Image via pigsonthewinguk on flickr.
As with any machinery, make sure all power to the lawn mower is turned off. Disconnect the spark plug to prevent accidental power supply. Always wear gloves and safety glasses when working on machinery to prevent accidental damage.
This maintenance is a great way to boost fuel efficiency since sharper blades reduce fuel usage by approximately twenty percent. Mowing with sharp blades also protect the grass. By not tearing and ripping the grass when it is cut, it prevents many lawn diseases, which can be relatively expensive to fight. Mowing with sharp blades also offers a more crisp, clean cut and lessens the possibility of thatching, meaning some areas will have more or less grass cut or possibly even pulled free from the roots.
Installing a lawn mower blade does not have to be for the fact that the blade is broken. Changing the lawn mower blade is recommended if the blade is too dull to sharpen, if it is dented or if it is chipped. Checking the mower blade is recommended before doing the first mow of each season, and any time the cut quality deteriorates.
First, make sure to disconnect the spark plug to prevent accidental ignition of the motor. If you have to turn the lawn mower on its side to reach the blade housing, make sure to drain the fuel tank to avoid fuel leaks or contamination. Using your wrench, loosen the bolts holding the blade in place and remove the blade. Place the bolts back in position loosely so they don’t get lost or mixed up. If you don’t have the serial number of the blade, you may want to take the blade to the auto parts store to ensure the purchase of the proper blade. You do not want to buy a blade too big because, quite simply, it just wouldn’t fit. You do not want to buy a blade that is too small, either. This is because a blade that is too small won’t completely fill the blade housing and will cause an uneven cut if you follow the patterns.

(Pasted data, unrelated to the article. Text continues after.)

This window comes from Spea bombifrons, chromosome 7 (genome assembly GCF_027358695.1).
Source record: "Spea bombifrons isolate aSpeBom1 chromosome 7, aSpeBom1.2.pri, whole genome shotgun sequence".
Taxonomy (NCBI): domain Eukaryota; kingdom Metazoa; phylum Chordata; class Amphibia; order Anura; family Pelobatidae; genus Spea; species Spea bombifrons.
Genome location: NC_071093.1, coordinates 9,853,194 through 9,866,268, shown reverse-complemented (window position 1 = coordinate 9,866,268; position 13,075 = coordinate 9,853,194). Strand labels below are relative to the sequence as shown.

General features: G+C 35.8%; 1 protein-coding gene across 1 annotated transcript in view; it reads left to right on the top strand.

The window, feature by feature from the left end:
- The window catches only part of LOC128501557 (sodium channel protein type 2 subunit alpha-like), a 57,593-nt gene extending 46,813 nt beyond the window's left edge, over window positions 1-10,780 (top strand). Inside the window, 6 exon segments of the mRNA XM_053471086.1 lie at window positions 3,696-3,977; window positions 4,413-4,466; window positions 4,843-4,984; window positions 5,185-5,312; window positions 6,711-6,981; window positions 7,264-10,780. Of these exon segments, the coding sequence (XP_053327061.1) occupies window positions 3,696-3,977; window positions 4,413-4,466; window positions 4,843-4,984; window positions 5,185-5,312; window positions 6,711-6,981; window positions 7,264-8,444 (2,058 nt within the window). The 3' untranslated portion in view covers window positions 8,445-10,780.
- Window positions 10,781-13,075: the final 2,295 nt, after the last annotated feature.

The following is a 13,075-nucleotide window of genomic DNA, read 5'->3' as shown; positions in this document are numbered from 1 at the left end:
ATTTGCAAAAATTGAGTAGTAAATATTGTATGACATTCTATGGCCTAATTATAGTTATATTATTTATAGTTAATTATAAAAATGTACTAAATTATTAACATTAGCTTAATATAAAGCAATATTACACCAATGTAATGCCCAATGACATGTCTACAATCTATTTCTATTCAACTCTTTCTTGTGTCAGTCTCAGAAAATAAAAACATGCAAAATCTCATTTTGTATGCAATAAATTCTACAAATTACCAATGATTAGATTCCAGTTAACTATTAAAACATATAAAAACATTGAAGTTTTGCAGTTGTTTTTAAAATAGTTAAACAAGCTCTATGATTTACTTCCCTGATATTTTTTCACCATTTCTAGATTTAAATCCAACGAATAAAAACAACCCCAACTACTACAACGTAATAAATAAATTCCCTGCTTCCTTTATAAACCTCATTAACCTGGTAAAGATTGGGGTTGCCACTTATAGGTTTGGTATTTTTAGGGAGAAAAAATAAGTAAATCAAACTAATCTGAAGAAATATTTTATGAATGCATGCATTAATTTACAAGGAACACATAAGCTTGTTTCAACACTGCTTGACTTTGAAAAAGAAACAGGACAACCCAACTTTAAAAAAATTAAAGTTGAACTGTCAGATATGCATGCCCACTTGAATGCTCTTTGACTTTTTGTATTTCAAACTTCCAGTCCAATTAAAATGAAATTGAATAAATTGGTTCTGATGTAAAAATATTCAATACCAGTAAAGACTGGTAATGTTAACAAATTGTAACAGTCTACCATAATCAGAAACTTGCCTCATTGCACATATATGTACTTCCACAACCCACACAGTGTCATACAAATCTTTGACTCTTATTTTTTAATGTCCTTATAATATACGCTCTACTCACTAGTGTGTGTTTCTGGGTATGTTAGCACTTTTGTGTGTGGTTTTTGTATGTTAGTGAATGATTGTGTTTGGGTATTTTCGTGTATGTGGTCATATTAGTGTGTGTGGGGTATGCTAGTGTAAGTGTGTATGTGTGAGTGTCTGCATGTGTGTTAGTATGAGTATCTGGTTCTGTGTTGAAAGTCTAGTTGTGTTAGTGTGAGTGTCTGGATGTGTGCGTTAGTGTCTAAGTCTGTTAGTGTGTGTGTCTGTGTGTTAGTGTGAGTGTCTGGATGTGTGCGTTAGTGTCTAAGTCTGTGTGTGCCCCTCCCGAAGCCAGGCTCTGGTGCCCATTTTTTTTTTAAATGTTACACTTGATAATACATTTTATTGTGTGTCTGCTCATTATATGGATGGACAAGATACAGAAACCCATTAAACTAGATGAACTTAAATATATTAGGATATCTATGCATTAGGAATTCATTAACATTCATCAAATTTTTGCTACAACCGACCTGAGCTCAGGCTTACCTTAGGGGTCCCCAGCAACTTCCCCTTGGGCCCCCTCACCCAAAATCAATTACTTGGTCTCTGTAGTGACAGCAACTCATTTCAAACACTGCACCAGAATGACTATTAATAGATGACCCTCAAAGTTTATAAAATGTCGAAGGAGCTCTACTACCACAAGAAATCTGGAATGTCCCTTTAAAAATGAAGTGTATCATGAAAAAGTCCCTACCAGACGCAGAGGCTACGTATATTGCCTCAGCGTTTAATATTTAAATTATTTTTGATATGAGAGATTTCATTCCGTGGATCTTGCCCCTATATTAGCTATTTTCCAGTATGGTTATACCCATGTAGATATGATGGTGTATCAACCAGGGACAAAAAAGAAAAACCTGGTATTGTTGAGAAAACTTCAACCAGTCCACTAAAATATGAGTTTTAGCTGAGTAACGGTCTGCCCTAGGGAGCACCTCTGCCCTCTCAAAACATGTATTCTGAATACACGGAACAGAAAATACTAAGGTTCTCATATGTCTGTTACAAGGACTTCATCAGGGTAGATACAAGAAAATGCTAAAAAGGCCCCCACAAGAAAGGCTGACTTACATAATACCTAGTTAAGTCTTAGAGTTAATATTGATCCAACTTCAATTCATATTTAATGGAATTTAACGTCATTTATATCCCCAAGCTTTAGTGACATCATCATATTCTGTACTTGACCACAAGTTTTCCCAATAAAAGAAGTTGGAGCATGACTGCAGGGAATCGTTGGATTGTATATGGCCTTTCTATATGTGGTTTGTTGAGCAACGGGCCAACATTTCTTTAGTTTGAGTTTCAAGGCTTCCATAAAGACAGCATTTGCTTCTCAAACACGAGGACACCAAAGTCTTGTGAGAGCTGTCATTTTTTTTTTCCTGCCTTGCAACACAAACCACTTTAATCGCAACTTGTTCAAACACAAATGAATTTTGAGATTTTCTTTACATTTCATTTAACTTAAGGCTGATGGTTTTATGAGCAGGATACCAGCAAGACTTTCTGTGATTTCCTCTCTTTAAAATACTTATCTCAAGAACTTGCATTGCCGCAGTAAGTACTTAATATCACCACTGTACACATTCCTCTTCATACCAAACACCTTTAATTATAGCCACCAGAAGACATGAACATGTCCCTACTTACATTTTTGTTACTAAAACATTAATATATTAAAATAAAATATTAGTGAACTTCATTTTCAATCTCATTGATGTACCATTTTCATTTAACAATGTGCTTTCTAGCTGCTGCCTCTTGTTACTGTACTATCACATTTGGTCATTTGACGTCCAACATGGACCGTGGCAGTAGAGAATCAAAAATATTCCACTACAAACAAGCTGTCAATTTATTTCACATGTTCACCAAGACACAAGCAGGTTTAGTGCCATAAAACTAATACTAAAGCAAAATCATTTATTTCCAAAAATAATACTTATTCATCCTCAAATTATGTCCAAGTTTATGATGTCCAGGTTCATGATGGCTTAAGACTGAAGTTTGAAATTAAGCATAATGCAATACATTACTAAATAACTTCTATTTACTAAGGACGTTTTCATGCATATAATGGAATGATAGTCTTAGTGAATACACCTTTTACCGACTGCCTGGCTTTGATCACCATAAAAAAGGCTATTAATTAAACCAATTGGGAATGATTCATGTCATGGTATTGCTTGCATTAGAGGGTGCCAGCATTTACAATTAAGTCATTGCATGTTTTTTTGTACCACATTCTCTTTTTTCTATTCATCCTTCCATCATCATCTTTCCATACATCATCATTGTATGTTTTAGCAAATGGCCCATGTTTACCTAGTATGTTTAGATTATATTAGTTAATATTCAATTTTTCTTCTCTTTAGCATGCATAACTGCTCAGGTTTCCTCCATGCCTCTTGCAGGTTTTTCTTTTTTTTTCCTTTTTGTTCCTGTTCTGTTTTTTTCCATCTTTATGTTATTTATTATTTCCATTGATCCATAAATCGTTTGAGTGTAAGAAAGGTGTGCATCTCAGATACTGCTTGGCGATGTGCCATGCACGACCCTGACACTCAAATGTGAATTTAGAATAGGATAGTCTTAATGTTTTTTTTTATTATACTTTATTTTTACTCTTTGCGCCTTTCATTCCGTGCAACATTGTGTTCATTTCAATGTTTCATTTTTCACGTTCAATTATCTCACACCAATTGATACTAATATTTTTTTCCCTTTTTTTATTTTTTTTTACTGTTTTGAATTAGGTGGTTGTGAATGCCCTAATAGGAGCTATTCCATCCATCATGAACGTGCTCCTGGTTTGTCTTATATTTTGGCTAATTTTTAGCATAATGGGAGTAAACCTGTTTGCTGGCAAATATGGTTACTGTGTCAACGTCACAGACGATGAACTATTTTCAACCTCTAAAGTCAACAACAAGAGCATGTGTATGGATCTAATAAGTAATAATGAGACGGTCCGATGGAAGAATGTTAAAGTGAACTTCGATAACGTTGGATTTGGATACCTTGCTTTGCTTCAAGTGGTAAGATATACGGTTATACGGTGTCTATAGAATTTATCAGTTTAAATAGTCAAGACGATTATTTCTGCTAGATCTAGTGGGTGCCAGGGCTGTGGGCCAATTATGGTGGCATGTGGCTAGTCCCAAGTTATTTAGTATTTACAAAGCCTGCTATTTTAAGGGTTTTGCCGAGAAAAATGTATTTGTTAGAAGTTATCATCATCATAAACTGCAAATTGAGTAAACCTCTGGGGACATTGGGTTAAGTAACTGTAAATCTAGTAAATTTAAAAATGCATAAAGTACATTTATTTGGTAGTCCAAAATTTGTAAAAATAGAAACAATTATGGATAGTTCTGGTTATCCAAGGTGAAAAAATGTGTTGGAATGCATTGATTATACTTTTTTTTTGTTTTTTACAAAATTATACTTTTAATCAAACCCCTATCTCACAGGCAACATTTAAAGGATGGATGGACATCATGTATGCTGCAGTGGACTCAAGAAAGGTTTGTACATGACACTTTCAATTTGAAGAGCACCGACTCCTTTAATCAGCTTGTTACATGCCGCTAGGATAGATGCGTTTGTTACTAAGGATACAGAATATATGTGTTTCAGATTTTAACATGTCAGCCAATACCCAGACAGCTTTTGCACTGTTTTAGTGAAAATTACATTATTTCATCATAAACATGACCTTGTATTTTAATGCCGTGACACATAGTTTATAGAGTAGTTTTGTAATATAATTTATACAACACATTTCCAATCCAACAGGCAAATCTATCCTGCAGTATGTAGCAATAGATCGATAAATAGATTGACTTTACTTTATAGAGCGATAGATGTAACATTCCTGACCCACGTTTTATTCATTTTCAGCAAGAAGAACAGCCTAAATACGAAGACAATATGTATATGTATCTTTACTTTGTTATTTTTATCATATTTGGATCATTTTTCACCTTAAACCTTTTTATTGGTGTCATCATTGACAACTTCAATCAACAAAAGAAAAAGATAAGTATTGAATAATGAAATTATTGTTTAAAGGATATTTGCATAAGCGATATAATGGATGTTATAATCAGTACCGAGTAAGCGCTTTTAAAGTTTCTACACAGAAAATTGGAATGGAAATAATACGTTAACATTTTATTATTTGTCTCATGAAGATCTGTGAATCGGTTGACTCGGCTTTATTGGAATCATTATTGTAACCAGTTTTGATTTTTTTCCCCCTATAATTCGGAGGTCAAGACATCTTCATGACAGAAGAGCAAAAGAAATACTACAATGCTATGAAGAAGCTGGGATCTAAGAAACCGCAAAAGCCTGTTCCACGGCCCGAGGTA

Once the new blade has been purchased, put the gloves on your hands to protect from accidental cuts off the blade. Remove the bolts and position the new blade appropriately. Always make sure the curved or beveled edge is facing upwards into the blade housing. This helps produce an appropriate air flow that pulls the grass upwards in order to be cut. Place the bolts back in position and tighten them up using a wrench or socket set. If using a torque wrench, one click set at thirty pounds is generally adequate. Always make sure the blade is firmly secured. A loose blade may become a dangerous flying object.
Now is a great time to check the blade housing for grass or dirt clumps, or any other debris that may be damaging the blade, or may be reducing the blade velocity. After all this is done, set the mower back upright and refuel. It is now time to get ready, get set, and mow!